A short Guide to Capri

View from above over the Capri Port

Capri Port

Capri is one of the most beautiful little islands in the Mediterranean. It was recognized as such back in Greek and then in Roman times.

The name’s origin is somewhat unknown. Some scholars lean towards three explanation. In Greek the word “kapros” means wild boar and indeed fossils of boars have been found on Capri. Others believe that it’s origin lies in the Latin word “capresa” which means goat. Yet a third group believes that the name means “rocky” in Etruscan.

History of Capri

Street on Capri with cobble-stoned road

Capri Street

Ancient writers have noted Capri in Greek mythology as being the home of the Sirens, which were winged female creatures that had the ability to attract sailors with their singing which was very gentle, attractive and sad. It was believed that sailors would eventually die from a broken heart.

Of course these are legends, in reality rich Romans as well as emperors built vacation homes here which can still be visited today. If you’re not afraid to walk a lot, you can explore them by foot.

What to see on Capri

Capri has two cities, Capri and Anacapri. They are both exceptional in their own way. While Capri is a lot larger and filled with expensive boutiques, Anacapri is just for the eye. Both towns are beautiful and even if you go to Capri just for one day, they are amazing.

View over the sea and Capri's coast from Villa San Michele

View from Villa San Michele

Villa San Michele 

It is located in Anacapri and is said to have one of Europe’s most beautiful gardens. It was built by the Swedish doctor Axel Menthe. It’s not a large place, but the love for every detail makes the Villa Michele a place of beauty. Finish your trip to Anacapri by going here since you’ll be able to take the Phoenician stairs down to the big Marina. Also they were built by the Greek and offer breathtaking sights of the bay.

Chiesa San Michele

This little church is located in Anacapri. It’s a nice little baroque church with special Napolitan Frescos. The highlight is the floor tiles which are Mosaics depicting the Expulsion of Adam and Eve from paradise. (Admission around $3)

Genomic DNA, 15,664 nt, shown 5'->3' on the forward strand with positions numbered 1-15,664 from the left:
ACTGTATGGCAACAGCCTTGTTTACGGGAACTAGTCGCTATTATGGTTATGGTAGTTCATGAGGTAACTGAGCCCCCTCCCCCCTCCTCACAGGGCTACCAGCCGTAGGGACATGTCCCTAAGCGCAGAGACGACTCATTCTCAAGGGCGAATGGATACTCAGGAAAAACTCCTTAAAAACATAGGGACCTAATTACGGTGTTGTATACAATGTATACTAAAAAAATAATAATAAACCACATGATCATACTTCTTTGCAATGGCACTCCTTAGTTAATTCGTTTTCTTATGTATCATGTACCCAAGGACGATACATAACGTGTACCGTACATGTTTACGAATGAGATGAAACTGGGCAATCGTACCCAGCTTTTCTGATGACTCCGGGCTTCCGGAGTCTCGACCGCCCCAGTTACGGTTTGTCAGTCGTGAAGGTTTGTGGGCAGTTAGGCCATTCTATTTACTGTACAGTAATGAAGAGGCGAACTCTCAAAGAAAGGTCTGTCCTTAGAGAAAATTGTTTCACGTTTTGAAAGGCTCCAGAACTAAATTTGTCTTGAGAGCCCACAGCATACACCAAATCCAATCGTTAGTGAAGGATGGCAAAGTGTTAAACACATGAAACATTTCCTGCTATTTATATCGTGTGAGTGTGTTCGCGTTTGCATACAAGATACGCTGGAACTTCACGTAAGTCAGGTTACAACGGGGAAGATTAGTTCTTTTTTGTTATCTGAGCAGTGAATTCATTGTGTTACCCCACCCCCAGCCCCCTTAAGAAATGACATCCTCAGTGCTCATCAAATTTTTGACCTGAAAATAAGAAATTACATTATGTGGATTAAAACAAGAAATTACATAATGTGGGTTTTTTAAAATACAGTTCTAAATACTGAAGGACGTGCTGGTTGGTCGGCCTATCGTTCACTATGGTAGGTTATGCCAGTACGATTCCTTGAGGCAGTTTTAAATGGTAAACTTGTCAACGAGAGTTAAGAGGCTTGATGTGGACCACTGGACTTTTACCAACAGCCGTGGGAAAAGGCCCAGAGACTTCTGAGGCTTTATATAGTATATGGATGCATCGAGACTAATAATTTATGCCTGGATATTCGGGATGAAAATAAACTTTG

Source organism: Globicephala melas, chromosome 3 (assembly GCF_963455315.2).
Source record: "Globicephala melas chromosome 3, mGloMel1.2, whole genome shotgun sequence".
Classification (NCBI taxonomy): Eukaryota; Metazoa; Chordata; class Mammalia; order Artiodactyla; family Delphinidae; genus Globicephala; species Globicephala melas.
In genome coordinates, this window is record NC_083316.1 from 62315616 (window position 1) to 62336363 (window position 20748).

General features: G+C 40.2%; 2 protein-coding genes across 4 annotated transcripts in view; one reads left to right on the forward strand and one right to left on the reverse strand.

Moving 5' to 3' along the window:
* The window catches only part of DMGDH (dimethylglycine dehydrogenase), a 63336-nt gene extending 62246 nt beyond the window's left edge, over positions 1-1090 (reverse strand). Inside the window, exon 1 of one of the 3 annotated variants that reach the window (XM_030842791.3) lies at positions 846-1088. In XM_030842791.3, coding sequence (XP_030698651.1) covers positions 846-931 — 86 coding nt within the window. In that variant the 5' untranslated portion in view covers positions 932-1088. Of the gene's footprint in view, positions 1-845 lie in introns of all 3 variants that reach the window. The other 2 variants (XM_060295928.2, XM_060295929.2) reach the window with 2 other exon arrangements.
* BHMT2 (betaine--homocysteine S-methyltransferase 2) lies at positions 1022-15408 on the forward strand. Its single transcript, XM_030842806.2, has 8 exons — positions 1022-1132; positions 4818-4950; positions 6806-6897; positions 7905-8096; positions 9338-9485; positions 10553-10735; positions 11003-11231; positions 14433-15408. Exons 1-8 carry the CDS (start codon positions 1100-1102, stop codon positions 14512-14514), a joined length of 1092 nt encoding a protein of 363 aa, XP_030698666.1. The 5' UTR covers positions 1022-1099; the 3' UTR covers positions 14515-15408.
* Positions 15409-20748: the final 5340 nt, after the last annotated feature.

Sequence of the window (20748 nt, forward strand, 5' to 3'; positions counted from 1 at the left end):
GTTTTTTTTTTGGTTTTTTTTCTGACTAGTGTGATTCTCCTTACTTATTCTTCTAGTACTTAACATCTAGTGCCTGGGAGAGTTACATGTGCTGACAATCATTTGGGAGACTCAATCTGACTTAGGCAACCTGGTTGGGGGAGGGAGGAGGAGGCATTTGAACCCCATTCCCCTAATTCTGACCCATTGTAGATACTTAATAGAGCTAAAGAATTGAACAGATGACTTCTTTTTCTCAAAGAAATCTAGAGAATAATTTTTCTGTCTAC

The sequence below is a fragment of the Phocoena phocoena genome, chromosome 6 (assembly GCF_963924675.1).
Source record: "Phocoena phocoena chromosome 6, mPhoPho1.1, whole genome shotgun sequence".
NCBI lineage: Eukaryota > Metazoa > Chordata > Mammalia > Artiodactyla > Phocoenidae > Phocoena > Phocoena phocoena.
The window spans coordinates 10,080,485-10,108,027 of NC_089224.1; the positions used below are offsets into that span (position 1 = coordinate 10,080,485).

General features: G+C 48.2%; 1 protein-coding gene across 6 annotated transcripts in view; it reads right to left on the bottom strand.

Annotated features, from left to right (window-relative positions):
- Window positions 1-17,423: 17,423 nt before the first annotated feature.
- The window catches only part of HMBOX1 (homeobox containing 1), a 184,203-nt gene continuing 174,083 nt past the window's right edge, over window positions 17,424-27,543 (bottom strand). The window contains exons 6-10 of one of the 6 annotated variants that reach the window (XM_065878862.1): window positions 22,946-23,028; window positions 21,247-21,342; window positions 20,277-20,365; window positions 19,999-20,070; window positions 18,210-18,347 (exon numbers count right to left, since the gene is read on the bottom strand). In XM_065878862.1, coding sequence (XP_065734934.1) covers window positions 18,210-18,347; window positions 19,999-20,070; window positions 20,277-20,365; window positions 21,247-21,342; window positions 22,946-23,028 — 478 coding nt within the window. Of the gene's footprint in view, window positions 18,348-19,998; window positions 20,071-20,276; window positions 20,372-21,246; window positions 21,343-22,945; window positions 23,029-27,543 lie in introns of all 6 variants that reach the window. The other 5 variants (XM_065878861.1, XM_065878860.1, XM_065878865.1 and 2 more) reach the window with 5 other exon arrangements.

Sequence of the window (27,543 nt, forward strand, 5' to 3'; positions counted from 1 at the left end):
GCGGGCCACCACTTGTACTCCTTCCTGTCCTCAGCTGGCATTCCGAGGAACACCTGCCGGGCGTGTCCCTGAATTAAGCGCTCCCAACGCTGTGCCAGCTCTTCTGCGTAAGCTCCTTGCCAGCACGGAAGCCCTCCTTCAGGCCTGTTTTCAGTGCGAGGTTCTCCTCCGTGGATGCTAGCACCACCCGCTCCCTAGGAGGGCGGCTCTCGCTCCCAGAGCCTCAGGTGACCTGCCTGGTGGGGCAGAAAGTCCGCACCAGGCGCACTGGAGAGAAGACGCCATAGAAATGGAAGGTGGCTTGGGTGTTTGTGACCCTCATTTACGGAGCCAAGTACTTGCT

Grotto Azzura

Santa Sofia Church, Anacapri, Capri

Santa Sofia Church - Anacapri

The Grotto Azzura is located North-East of Anacapri and can be accessed either by boat from the grand marina or from Anacapri by bus. Some more active tourists can also walk down which takes about an hour and a half. Once down you can access the Grotto with a rowing boat. It’s about 3 feet high at the opening, 40 feet inside, and roughly 190 feet wide. The site is spectacular. Boat to the Grotta Azzura costs €9 and the rowing boat to go inside costs another €10.50. Tours finish at 2pm, also while many guides will tell you that you can swim inside, signs tell you that it’s strictly forbidden even after the tours have stopped for the day.

Villa Jovis
The Villa Jovis or “Jupiter Villa” was built by the roman emperor Tiberius and is located in the Southern stretch of the island. It’s one of the best conserved roman villas and takes about an hour and a half to walk to from Capri (city).

Getting around on Capri

Most people commute by bus, but you can also walk to most places if you have enough time. There are also Taxis and boats that can take you around. Once you arrive at the Grand Marina, you can take a bus to Capri or take the “Funiculare”, a type of tram that goes straight up the hill. You can also go directly to Anacapri by bus (each costs around $2 one way).

How to get to Capri  and back

Take the ferry from either Naples, Pompeii, Sorrento, or Ischia. Ferries from Naples take about one hour and cost €16 (slow ferry) or €17 (hydrofoil) each way. The last ferry to go back to Naples leaves around 7pm . Ferries from Naples leave from Molo about every 30min, be sure to be there on time and ask people where they leave as it can be confusing and they are often not on time.

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